South Sudan
A medical staff worker attends to a severely malnourished child at a feeding centre in Leer, Unity State in South Sudan. Reuters

The looming possibility of a nutritional catastrophe in South Sudan is not making headlines, but the threat to the children of South Sudan is mounting by the minute – and we must take action now to prevent it now, before it is too late.

In areas of the three conflict-affected states of Jonglei, Unity and Upper Nile, the situation is dire.

Unless nutritional treatment is scaled up immediately, along with support for water, sanitation, health and food supplies, up to 50,000 children under the age of five may have died needlessly by the end of this year.

The humanitarian community is doing all it can to reach the children and communities in greatest need. In a very difficult operating environment, it has helped treat 50,000 severely malnourished children, immunised over a million children, and helped bring water to 500,000 people. But it is not enough.

The children of South Sudan are not responsible for the violent conflict that is fueling this nutritional crisis – but we are all responsible for helping them survive it.

First and foremost, the international community must do all that is possible to bring peace. But we must not wait for an uncertain peace before we act. Concerned citizens, their governments, and philanthropic organizations all must recognize the urgency and increase their support so the humanitarian community can expand its lifesaving work.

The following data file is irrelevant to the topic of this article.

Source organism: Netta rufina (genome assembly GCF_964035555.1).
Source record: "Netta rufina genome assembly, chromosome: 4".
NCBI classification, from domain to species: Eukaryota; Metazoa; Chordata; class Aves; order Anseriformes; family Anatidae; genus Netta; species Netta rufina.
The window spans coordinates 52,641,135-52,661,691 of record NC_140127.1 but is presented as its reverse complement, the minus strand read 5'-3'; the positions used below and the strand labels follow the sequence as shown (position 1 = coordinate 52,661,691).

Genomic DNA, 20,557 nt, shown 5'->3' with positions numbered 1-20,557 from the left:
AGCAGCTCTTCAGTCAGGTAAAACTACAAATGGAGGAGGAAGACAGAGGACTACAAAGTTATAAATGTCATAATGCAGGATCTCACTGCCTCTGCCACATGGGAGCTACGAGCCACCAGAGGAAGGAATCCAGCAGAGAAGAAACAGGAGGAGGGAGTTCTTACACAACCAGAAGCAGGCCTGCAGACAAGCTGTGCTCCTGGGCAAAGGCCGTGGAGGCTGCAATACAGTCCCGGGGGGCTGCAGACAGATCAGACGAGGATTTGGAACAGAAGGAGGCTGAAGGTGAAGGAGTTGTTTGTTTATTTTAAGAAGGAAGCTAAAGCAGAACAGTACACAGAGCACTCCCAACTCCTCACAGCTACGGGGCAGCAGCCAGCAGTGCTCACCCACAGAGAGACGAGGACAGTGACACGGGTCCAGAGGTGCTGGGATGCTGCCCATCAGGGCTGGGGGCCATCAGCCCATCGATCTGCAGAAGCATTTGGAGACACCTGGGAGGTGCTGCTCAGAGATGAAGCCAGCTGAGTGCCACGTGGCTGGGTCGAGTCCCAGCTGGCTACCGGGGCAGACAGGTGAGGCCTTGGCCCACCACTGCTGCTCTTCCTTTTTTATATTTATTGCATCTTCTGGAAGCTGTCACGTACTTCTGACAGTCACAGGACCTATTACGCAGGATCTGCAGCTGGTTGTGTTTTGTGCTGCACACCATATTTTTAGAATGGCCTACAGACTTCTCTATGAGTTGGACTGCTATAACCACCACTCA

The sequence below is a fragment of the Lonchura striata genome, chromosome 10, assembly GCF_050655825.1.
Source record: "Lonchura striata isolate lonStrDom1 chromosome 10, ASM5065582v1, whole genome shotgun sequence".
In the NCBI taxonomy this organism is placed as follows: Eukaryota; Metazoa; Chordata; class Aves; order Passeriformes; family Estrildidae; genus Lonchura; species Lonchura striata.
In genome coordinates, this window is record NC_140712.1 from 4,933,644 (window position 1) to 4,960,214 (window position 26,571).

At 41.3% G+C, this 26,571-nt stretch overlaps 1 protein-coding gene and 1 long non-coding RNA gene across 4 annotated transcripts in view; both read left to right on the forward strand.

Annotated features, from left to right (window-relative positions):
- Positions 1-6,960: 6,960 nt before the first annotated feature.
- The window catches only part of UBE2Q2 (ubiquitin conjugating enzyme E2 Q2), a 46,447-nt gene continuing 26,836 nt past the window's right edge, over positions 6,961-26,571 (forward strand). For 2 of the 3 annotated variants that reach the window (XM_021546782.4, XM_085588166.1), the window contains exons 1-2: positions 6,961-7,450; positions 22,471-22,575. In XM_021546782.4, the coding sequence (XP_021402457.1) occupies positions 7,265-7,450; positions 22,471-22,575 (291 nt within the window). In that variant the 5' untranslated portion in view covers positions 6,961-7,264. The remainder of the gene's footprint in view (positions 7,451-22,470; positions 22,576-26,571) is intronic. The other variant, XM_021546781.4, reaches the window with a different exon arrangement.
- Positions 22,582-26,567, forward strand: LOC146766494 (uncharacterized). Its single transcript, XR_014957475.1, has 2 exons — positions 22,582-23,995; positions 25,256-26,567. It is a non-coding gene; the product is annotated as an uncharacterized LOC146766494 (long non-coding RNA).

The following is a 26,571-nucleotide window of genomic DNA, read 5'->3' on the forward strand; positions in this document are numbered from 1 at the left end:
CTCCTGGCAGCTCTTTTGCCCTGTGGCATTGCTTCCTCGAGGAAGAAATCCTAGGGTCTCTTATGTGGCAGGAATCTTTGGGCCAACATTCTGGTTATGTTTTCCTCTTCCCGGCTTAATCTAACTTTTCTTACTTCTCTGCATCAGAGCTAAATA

The private sector also has a role to play – and an increasingly important one, providing critical resources, skills, and capabilities to make a difference for the children of South Sudan.

We are already seeing the impact private sector support can have. Partnerships between our respective organizations and others are increasing the reach of the humanitarian relief effort. Such private support is helping fund rapid response teams, led by the United Nations' World Food Programme and Unicef, which are flying into remote areas to provide urgent humanitarian aid to people who have had little or no access to critical help.

We should build on efforts like these and fully engage with private sector partners to support humanitarian action generally – and especially in South Sudan.

For private companies and foundations, there are times when the urgency of events calls for swift action, above and beyond broader social responsibilities. What greater responsibility can we share than keeping children alive in a largely unnoticed crisis – and in so doing, help make ending that crisis a public priority?

Today, on World Humanitarian Day, we call on the private sector to join us – and take action in common cause to save children's lives and strengthen the future of the world's newest nation.

There is no time to waste. An estimated 235,000 children under the age of five require treatment for severe acute malnutrition this year. An additional 675,000 children require treatment for moderate severe acute malnutrition.

So far, as a result of the conflict, the rainy season, and the lack of sufficient resources, the humanitarian community has only been able to reach about 10% of these children with the required treatment.

This is wrong. We are perilously close to seeing history repeat itself. By the time the world took notice of the unfolding famine in Somalia three years ago, tens of thousands of Somalis – the majority of whom were children – already had died.

We have a chance to prevent what happened in Somalia three years ago from happening today in South Sudan. It is a fleeting opportunity – and we must not wait until it is too late. We must act now, together. The clock is ticking.

Anthony Lake Unicef

Anthony Lake is the executive director of Unicef. He visited South Sudan in late July.

Per Heggenes IKEA Foundation

Per Heggenes is the chief executive of the IKEA Foundation, which is helping fund rapid response teams to support the humanitarian relief effort in South Sudan.